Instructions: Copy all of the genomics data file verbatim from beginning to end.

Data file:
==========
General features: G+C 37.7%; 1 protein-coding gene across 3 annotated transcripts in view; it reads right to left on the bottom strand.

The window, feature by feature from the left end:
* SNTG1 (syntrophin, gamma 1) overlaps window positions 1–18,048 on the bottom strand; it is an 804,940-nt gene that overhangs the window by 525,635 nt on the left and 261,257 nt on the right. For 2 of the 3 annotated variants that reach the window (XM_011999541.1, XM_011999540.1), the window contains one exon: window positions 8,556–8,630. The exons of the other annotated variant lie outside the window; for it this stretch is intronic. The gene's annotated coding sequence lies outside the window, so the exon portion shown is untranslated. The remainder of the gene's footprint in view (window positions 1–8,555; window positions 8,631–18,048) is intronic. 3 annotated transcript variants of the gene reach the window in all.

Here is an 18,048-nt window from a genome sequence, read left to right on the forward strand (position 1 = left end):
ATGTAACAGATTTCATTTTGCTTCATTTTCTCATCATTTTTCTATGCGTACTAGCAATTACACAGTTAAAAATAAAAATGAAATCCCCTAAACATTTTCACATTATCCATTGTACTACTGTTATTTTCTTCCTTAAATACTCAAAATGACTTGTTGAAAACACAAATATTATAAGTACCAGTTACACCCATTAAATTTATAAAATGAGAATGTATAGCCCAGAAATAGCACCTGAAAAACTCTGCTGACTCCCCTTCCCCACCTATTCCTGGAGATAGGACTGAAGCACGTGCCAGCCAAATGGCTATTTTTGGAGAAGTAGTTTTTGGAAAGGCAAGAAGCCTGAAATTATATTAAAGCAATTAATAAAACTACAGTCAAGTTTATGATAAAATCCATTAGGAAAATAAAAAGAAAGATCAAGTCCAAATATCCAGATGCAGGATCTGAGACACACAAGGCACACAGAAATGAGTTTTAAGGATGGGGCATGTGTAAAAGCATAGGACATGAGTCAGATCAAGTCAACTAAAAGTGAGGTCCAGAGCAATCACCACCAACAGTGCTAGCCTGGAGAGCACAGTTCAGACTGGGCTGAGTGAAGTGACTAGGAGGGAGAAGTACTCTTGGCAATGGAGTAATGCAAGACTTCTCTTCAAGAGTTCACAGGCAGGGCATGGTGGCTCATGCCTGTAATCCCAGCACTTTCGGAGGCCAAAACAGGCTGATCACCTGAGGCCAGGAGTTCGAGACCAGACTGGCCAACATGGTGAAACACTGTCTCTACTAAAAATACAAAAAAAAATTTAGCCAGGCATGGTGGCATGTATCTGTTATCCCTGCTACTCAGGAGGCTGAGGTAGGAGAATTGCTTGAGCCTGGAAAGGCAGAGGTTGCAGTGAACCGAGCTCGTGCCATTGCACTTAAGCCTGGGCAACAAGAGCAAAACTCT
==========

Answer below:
General features: G+C 37.7%; 1 protein-coding gene across 3 annotated transcripts in view; it reads right to left on the bottom strand.

The window, feature by feature from the left end:
* SNTG1 (syntrophin, gamma 1) overlaps window positions 1–18,048 on the bottom strand; it is an 804,940-nt gene that overhangs the window by 525,635 nt on the left and 261,257 nt on the right. For 2 of the 3 annotated variants that reach the window (XM_011999541.1, XM_011999540.1), the window contains one exon: window positions 8,556–8,630. The exons of the other annotated variant lie outside the window; for it this stretch is intronic. The gene's annotated coding sequence lies outside the window, so the exon portion shown is untranslated. The remainder of the gene's footprint in view (window positions 1–8,555; window positions 8,631–18,048) is intronic. 3 annotated transcript variants of the gene reach the window in all.

Here is an 18,048-nt window from a genome sequence, read left to right on the forward strand (position 1 = left end):
ATGTAACAGATTTCATTTTGCTTCATTTTCTCATCATTTTTCTATGCGTACTAGCAATTACACAGTTAAAAATAAAAATGAAATCCCCTAAACATTTTCACATTATCCATTGTACTACTGTTATTTTCTTCCTTAAATACTCAAAATGACTTGTTGAAAACACAAATATTATAAGTACCAGTTACACCCATTAAATTTATAAAATGAGAATGTATAGCCCAGAAATAGCACCTGAAAAACTCTGCTGACTCCCCTTCCCCACCTATTCCTGGAGATAGGACTGAAGCACGTGCCAGCCAAATGGCTATTTTTGGAGAAGTAGTTTTTGGAAAGGCAAGAAGCCTGAAATTATATTAAAGCAATTAATAAAACTACAGTCAAGTTTATGATAAAATCCATTAGGAAAATAAAAAGAAAGATCAAGTCCAAATATCCAGATGCAGGATCTGAGACACACAAGGCACACAGAAATGAGTTTTAAGGATGGGGCATGTGTAAAAGCATAGGACATGAGTCAGATCAAGTCAACTAAAAGTGAGGTCCAGAGCAATCACCACCAACAGTGCTAGCCTGGAGAGCACAGTTCAGACTGGGCTGAGTGAAGTGACTAGGAGGGAGAAGTACTCTTGGCAATGGAGTAATGCAAGACTTCTCTTCAAGAGTTCACAGGCAGGGCATGGTGGCTCATGCCTGTAATCCCAGCACTTTCGGAGGCCAAAACAGGCTGATCACCTGAGGCCAGGAGTTCGAGACCAGACTGGCCAACATGGTGAAACACTGTCTCTACTAAAAATACAAAAAAAAATTTAGCCAGGCATGGTGGCATGTATCTGTTATCCCTGCTACTCAGGAGGCTGAGGTAGGAGAATTGCTTGAGCCTGGAAAGGCAGAGGTTGCAGTGAACCGAGCTCGTGCCATTGCACTTAAGCCTGGGCAACAAGAGCAAAACTCT